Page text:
Hayfield Secondary School teacher Ken Halla is quick to point out what is missing from his classroom.
“Where’s the supply closet?” he asked. Where are the shelves upon shelves of five-pound textbooks?
But neither shelves nor closets are needed when your class has gone digital.
This year, classrooms across the county are doing just that as Fairfax County public schools formally make the shift from hardcover to digital textbooks.
At Hayfield, students arrive in class and pull netbooks out of a traveling cart available to teachers using online textbooks. The first lesson of the day for Halla’s Advanced Placement Government class is a citizenship test available online through the students’ textbooks.
“We’re going to see if you guys can get enough right answers to be [U.S.] citizens,” Halla told the class.
Such questions as “Who was president during World War I?” and “How many justices are on the Supreme Court?” pop up as students — most of whom took U.S. history classes the previous year — ace the exam.
Next, Halla has students pull up a story from the Web showing that they have outdone the average American in correct answers.
By using the online textbook’s test and other resources, Halla said, he is able to make more information available to his students.
“It’s the Internet in a box,” he said. “You’ve got everything you’ve ever wanted.”
That includes videos from the History Channel, maps that come to life and text that can read itself aloud.
Last year, Fairfax County school system piloted online textbooks in social studies classes at six high schools and six middle schools.
“The transition has now taken place; we’re in month 13,” said Kurt Waters, specialist for high school social studies with county school system.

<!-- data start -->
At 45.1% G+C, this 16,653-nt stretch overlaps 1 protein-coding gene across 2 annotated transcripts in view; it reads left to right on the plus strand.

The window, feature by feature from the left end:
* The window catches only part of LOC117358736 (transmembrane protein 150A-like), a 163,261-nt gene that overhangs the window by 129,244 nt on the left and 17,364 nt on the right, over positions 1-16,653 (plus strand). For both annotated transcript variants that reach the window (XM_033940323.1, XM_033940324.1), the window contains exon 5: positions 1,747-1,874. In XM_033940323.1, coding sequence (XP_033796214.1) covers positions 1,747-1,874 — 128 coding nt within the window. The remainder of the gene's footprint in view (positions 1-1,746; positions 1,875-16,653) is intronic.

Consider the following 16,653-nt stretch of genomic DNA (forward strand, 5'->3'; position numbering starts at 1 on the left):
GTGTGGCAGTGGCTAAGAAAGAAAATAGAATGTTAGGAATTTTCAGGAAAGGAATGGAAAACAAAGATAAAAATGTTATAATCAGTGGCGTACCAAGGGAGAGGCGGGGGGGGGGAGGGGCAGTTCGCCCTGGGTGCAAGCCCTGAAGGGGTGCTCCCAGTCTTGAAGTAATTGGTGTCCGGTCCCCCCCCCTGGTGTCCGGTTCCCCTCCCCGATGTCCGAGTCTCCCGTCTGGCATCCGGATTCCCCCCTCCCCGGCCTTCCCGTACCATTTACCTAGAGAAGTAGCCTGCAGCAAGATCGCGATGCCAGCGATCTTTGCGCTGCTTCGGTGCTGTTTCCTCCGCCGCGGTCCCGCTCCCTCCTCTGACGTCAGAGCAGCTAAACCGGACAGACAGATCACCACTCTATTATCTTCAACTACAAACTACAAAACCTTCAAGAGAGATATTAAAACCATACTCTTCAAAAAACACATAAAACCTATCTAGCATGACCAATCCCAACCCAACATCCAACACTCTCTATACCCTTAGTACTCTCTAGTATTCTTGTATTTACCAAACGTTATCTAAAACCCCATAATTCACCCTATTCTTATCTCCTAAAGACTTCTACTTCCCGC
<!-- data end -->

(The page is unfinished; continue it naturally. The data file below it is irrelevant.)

Fairfax has about 77,000 online textbooks in social studies classrooms in grades seven through 12. That’s about 12,000 books per grade level, Waters said.
“We’re in more of a hybrid model” right now, he said. “Every student in Fairfax County has an online subscription, but we also have print copies of the textbook available in classrooms. . . . We don’t want the online [books] to prevent a student from learning.”
Feedback from teachers has been positive, Waters said.
“The whole publishing industry is moving toward online,” he said. “When you have a decision, as we did this summer, to buy a hardcover book or digital books … if we had bought hardcovers, those books would have been updated in 2017. Do we really want to be using those books by then?”
Online textbooks are updated frequently, Waters said.
“Right now, the online pricing is a little bit better than the print books,” he said. “Two years ago, it wasn’t like that. In the beginning, it was more expensive.”
He said additional competition in the publishing industry has lowered prices.
Students in Halla’s class said they have mixed feelings about the switch. In the second week of classes, they and Halla still are navigating the new system and working out the kinks.
“I don’t use a computer a lot at home,” said senior Katie Ingebretsen, 17. “So having to do everything online. . . . I’ll get used to it, but it’s infuriating.”
Fellow senior Steven Ross, 17, had a history class that used online textbooks last year.
“It improved my scholastic performance,” he said. “I was always looking for my textbook in the house, and here I could just log on and do it.”
Online textbooks are the future, senior Rebecca Goldwater, 16, said. “I think they are a necessary evil at this point,” she said. “If you look at the technologic advancement, this is the way we’re headed.”
Other students said having the netbooks and online text in class is preparing them for college classes, where laptops are more heavily used for note taking.
“In high school, it’s a bit harder to be connected,” senior Brenna Hanes, 17, said. “When you’re at college, there is Wi-Fi everywhere.”
Some students, particularly those with siblings, said accessibility to the online content can become a problem when they are working from home.
“I’m a supporter of the e-book in school, but you have to think of the circumstances at home,” said senior Olivia Lloyd, 17. “I have to share with six people.”
As the school system purchases more netbooks, it eventually will switch to all students using online textbooks, Waters said. He said math will make the switch next.